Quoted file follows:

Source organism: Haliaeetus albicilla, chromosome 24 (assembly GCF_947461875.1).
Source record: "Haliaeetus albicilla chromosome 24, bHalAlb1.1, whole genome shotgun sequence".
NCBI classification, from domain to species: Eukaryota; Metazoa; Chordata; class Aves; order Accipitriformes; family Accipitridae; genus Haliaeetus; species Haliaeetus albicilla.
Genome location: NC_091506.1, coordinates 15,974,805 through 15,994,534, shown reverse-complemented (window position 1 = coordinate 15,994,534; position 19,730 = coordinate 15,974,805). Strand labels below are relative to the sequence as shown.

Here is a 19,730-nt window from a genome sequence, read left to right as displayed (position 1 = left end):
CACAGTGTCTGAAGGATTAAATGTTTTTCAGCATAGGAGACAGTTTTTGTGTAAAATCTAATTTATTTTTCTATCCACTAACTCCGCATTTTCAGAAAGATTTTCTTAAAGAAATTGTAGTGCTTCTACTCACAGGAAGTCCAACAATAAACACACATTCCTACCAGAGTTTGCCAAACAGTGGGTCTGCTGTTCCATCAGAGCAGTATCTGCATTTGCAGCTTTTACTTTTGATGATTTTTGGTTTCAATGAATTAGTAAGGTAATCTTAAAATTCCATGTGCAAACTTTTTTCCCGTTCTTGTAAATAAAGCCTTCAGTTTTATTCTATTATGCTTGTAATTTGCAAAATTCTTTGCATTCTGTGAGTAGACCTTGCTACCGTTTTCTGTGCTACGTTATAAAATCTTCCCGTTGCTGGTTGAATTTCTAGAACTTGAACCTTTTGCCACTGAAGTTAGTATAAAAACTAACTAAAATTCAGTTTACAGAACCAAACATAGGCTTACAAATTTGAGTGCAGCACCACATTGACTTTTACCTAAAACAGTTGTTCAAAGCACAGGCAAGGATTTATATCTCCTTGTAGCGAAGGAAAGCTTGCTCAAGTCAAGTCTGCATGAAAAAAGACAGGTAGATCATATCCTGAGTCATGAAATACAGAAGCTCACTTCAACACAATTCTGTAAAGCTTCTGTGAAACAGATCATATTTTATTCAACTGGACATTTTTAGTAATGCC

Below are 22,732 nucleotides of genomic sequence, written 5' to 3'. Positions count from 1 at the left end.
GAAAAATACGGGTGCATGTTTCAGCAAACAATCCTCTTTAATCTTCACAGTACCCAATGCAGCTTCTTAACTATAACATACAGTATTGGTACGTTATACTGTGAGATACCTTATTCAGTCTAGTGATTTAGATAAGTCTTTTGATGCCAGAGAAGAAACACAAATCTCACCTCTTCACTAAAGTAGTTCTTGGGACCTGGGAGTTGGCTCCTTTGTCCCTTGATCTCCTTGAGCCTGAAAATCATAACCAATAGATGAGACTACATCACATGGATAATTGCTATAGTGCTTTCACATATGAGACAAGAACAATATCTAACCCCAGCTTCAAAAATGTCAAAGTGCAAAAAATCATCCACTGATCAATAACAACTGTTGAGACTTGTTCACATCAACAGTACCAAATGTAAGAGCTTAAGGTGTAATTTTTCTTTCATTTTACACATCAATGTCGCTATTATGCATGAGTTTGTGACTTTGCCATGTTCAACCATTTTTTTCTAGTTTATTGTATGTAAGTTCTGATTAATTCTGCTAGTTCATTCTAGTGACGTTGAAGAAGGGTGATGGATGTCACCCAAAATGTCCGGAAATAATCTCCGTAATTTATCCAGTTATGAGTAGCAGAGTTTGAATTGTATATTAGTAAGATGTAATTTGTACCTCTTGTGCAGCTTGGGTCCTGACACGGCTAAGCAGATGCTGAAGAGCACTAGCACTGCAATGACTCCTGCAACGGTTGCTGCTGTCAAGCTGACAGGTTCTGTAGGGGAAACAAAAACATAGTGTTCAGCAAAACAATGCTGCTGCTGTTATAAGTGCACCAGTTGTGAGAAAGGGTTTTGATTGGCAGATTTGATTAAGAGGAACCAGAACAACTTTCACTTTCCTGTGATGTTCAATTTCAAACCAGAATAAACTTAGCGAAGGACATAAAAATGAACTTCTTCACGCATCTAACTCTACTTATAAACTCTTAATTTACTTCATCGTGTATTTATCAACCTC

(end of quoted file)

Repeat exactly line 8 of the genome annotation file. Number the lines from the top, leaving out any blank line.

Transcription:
GAAAAATACGGGTGCATGTTTCAGCAAACAATCCTCTTTAATCTTCACAGTACCCAATGCAGCTTCTTAACTATAACATACAGTATTGGTACGTTATACTGTGAGATACCTTATTCAGTCTAGTGATTTAGATAAGTCTTTTGATGCCAGAGAAGAAACACAAATCTCACCTCTTCACTAAAGTAGTTCTTGGGACCTGGGAGTTGGCTCCTTTGTCCCTTGATCTCCTTGAGCCTGAAAATCATAACCAATAGATGAGACTACATCACATGGATAATTGCTATAGTGCTTTCACATATGAGACAAGAACAATATCTAACCCCAGCTTCAAAAATGTCAAAGTGCAAAAAATCATCCACTGATCAATAACAACTGTTGAGACTTGTTCACATCAACAGTACCAAATGTAAGAGCTTAAGGTGTAATTTTTCTTTCATTTTACACATCAATGTCGCTATTATGCATGAGTTTGTGACTTTGCCATGTTCAACCATTTTTTTCTAGTTTATTGTATGTAAGTTCTGATTAATTCTGCTAGTTCATTCTAGTGACGTTGAAGAAGGGTGATGGATGTCACCCAAAATGTCCGGAAATAATCTCCGTAATTTATCCAGTTATGAGTAGCAGAGTTTGAATTGTATATTAGTAAGATGTAATTTGTACCTCTTGTGCAGCTTGGGTCCTGACACGGCTAAGCAGATGCTGAAGAGCACTAGCACTGCAATGACTCCTGCAACGGTTGCTGCTGTCAAGCTGACAGGTTCTGTAGGGGAAACAAAAACATAGTGTTCAGCAAAACAATGCTGCTGCTGTTATAAGTGCACCAGTTGTGAGAAAGGGTTTTGATTGGCAGATTTGATTAAGAGGAACCAGAACAACTTTCACTTTCCTGTGATGTTCAATTTCAAACCAGAATAAACTTAGCGAAGGACATAAAAATGAACTTCTTCACGCATCTAACTCTACTTATAAACTCTTAATTTACTTCATCGTGTATTTATCAACCTC